- The Washington Times - Saturday, January 29, 2005

FREDERICK, Md. — Tom Dickman was king of high school basketball in Maryland. As coach at Gov. Thomas Johnson, he won seven state titles and amassed 592 victories — a state public school record.

The job was his for as long as he wanted it.

Then Hood College president Ronald Volpe came calling with this less than scintillating offer: Take a pay cut and create from scratch the school’s first men’s basketball team — a task that included devising a Division III schedule, finding a place to play, getting uniforms and assembling the first recruiting class.

At one point during the interview, Dickman shook his head and asked, “Do you guys have any basketballs?”

Volpe replied, “That we have. I can get you all the balls you want. And if you run short of players, I think I have a year of eligibility left.”

Incredibly, Dickman took the job. He’s been at it for nearly two years now and has worked wonders at a school that for years didn’t have any male students on campus, let alone a men’s basketball team. Men started attending Hood, founded in 1893, in 1971, but the school didn’t become fully coeducational until 2003, when men were permitted to live on campus.

Working with a team made up entirely of freshmen, Dickman led the Blazers to a 13-11 record in their inaugural season. They’re 9-8 this season going into today’s game against Philadelphia Bible — no small feat for a school that offers no athletic scholarships and doesn’t have an on-campus gym.

“I won’t tell Tom this,” Volpe says, “but they’re winning more early than I ever thought they would.”

When Dickman announced his decision to leave Thomas Johnson, his friends were stunned. Why leave a comfortable, well-paying job for less money and far more aggravation?

“You get to a certain point in your life where change is good,” Dickman says. “I would have been completely content to stay at TJ, and we would have continued to have pretty good teams. But I love the atmosphere on a college campus, and I could tell how important it was to the president, and the entire school, that we do this basketball thing right.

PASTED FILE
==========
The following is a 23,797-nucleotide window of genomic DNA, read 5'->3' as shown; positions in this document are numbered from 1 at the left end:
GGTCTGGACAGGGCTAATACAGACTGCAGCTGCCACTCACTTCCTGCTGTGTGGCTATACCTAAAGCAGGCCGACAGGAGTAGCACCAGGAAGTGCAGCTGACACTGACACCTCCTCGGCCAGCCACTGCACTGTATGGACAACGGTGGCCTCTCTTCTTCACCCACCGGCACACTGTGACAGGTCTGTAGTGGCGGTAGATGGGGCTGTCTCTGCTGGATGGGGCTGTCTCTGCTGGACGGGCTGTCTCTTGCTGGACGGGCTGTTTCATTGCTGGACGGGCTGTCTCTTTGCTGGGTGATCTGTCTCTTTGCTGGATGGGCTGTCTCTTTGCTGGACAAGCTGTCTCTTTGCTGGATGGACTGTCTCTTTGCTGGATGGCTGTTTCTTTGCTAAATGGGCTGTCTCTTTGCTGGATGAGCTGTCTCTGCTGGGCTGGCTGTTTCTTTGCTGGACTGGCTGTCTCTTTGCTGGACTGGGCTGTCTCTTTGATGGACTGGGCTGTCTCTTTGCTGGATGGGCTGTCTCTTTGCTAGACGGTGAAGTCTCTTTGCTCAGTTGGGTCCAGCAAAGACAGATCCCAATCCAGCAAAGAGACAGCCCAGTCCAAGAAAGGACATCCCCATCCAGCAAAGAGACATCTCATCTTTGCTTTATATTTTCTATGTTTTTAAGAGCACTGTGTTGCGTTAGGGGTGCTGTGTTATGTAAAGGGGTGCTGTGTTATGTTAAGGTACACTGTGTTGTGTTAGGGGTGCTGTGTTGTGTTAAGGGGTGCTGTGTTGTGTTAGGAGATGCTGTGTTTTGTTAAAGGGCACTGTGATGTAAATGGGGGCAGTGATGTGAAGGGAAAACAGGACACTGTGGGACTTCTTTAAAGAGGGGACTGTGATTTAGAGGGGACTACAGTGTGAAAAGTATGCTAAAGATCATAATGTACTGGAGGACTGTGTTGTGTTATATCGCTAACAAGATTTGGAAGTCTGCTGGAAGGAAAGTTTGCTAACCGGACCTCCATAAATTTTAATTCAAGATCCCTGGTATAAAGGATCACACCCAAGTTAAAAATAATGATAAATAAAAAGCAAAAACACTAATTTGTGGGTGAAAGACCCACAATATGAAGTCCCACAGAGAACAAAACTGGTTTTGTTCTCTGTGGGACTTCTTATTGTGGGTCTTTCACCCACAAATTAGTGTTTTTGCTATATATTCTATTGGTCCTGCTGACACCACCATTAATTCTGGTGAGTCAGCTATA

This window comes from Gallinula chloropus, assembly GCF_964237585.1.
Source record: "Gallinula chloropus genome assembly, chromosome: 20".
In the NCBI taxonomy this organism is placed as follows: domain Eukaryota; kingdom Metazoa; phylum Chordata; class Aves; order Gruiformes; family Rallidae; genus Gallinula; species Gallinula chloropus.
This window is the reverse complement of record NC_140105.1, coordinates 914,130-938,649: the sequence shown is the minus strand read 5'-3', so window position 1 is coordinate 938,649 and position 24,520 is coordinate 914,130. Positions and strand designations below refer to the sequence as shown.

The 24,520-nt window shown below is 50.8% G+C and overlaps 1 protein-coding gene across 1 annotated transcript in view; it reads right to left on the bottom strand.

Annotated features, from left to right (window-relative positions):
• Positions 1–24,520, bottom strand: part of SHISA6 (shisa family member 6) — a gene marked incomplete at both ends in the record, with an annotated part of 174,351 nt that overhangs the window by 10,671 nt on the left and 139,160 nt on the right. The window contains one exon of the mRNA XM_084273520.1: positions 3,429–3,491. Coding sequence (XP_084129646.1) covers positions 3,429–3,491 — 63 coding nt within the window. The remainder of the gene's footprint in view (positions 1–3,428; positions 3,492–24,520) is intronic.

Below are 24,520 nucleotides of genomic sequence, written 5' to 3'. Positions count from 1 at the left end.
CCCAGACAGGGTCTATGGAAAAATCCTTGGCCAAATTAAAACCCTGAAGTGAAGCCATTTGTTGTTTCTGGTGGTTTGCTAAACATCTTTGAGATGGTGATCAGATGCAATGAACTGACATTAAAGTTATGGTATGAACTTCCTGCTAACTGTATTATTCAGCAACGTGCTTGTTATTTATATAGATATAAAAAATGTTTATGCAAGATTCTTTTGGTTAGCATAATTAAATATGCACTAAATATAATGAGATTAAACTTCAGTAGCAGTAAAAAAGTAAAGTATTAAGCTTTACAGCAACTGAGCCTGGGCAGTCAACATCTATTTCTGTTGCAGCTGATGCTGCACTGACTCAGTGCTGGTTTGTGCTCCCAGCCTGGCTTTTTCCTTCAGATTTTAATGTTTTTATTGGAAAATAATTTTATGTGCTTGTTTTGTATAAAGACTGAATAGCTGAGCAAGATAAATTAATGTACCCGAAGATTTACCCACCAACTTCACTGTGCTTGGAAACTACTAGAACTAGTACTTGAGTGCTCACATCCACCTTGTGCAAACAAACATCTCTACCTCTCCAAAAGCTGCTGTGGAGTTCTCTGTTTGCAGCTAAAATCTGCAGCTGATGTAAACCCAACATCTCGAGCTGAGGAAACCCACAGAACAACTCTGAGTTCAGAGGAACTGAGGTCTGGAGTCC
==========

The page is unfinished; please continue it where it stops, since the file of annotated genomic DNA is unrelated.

“I thought it would get my energy going because it meant so much to so many people. At TJ, it meant a lot to the kids involved, but it didn’t mean a lot to anyone else.”

It also helped that Hood is within a few miles of his house.

“I definitely didn’t want to pick up the family and move,” he says. “I wasn’t sure how this thing was going to work out, but I figured if I wasn’t ready for it, I could always find another job as a high school coach.”

Dickman, 54, has dealt with issues he never faced in high school and problems that would drive some college coaches into early retirement. The Blazers play their home games at nearby Thomas Johnson, and because academics are a priority at Hood, Dickman never knows when a busy class schedule will force one of his players to miss practice — or a game.

“Most schools at 3 o’clock are pretty much done for the day. We have practice at 3, and four guys are still in class,” Dickman says. “We’ve also had some 7 o’clock games where kids roll out of their class at 6:30 and get there 11 minutes before the tip-off. If a kid has a class the same time as a game, he goes to class.”

He has yet to summon Volpe — a former Division II player — to practice. But there are times when he probably has been tempted.

There’s also the matter of filling out the schedule. Hood does not have a conference affiliation and has been tough to beat, factors that have made it nearly impossible for Dickman to get a game.

“I took the job in January [2003] and got calls from everyone wanting to play the new guys, figuring it was an easy win. I had a 25-game schedule, and it could have been 125,” Dickman says. “Then we went 13-11. I’ve got all the games I can use next season in November and December, but no one wants to play out of their conference in January and February against someone decent.”

Volpe says the school is trying to join a league and alter the class schedule to make it easier for the athletes. He’s also seeking funds for an on-campus recreation center. Until that happens, however, Dickman and his squad will simply have to persevere.

At this point, the best thing Hood has going for it in terms of attracting players is a fine education and the guarantee that incoming freshmen won’t have to compete against a senior for playing time.

“When I was looking for schools, my options were walking onto a D-I or D-II school and maybe playing my junior or senior years, or playing right away at a good program in D-III,” says sophomore forward David Wilson. “I really liked the fact that we had a chance to come in and build something from the start. We’ve had our growing pains, but I see this program going a long way.”

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